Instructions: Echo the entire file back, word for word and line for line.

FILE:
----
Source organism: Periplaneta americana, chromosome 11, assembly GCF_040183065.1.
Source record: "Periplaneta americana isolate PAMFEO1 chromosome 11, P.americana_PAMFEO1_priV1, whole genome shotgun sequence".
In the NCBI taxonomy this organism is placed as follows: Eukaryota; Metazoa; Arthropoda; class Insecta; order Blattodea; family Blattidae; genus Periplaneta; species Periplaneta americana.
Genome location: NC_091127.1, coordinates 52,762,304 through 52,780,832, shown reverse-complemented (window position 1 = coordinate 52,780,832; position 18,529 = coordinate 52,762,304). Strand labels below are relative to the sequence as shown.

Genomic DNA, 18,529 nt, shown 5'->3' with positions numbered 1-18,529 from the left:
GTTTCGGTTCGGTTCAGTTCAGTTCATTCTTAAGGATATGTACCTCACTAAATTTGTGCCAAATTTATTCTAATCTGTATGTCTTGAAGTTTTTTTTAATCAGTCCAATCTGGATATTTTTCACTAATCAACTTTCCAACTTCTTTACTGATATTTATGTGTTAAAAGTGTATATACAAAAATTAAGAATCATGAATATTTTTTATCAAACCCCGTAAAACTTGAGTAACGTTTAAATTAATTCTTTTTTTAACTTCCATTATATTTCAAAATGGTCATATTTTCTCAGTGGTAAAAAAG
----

Source organism: Periplaneta americana, chromosome 11, assembly GCF_040183065.1.
Source record: "Periplaneta americana isolate PAMFEO1 chromosome 11, P.americana_PAMFEO1_priV1, whole genome shotgun sequence".
In the NCBI taxonomy this organism is placed as follows: Eukaryota; Metazoa; Arthropoda; class Insecta; order Blattodea; family Blattidae; genus Periplaneta; species Periplaneta americana.
Genome location: NC_091127.1, coordinates 52,762,304 through 52,780,832, shown reverse-complemented (window position 1 = coordinate 52,780,832; position 18,529 = coordinate 52,762,304). Strand labels below are relative to the sequence as shown.

Genomic DNA, 18,529 nt, shown 5'->3' with positions numbered 1-18,529 from the left:
GTTTCGGTTCGGTTCAGTTCAGTTCATTCTTAAGGATATGTACCTCACTAAATTTGTGCCAAATTTATTCTAATCTGTATGTCTTGAAGTTTTTTTTAATCAGTCCAATCTGGATATTTTTCACTAATCAACTTTCCAACTTCTTTACTGATATTTATGTGTTAAAAGTGTATATACAAAAATTAAGAATCATGAATATTTTTTATCAAACCCCGTAAAACTTGAGTAACGTTTAAATTAATTCTTTTTTTAACTTCCATTATATTTCAAAATGGTCATATTTTCTCAGTGGTAAAAAAG